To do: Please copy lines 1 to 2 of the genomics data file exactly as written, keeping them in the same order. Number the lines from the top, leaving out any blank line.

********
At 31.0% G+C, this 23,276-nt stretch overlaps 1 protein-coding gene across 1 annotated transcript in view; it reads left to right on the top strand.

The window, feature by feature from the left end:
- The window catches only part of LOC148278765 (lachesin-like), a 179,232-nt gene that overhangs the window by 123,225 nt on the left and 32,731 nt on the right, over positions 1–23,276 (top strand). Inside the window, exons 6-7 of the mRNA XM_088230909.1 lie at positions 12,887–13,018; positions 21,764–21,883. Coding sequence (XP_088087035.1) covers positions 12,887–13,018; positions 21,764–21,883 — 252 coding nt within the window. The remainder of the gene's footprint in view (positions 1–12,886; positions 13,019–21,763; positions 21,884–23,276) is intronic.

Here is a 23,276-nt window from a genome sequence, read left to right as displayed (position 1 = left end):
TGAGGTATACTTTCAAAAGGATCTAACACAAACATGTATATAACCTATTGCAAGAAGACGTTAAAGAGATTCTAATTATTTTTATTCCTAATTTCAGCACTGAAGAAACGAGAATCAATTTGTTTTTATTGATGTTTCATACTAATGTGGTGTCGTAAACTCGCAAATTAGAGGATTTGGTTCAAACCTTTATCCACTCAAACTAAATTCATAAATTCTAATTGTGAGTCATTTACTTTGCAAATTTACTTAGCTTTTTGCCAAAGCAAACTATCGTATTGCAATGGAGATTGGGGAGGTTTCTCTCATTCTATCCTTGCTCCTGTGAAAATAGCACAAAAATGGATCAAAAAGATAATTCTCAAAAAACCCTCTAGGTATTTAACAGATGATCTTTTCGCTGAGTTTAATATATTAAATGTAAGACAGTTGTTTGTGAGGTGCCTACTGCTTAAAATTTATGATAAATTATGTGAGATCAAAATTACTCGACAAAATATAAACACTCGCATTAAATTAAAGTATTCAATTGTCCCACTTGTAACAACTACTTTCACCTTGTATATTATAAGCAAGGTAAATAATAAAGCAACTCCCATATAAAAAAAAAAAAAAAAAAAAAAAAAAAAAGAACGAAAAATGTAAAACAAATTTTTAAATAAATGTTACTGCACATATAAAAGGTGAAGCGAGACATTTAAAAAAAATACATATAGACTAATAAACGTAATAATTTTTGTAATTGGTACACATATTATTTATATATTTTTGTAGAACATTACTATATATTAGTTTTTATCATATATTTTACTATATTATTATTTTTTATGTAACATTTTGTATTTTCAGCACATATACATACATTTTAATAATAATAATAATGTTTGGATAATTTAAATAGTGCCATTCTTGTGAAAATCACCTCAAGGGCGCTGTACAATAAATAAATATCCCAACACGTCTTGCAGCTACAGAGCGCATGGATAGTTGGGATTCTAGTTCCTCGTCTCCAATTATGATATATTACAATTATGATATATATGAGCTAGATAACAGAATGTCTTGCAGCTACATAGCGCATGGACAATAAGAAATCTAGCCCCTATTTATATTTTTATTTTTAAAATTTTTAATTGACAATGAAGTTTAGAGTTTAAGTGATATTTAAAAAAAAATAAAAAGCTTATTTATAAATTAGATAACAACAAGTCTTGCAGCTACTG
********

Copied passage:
At 31.0% G+C, this 23,276-nt stretch overlaps 1 protein-coding gene across 1 annotated transcript in view; it reads left to right on the top strand.

The window, feature by feature from the left end: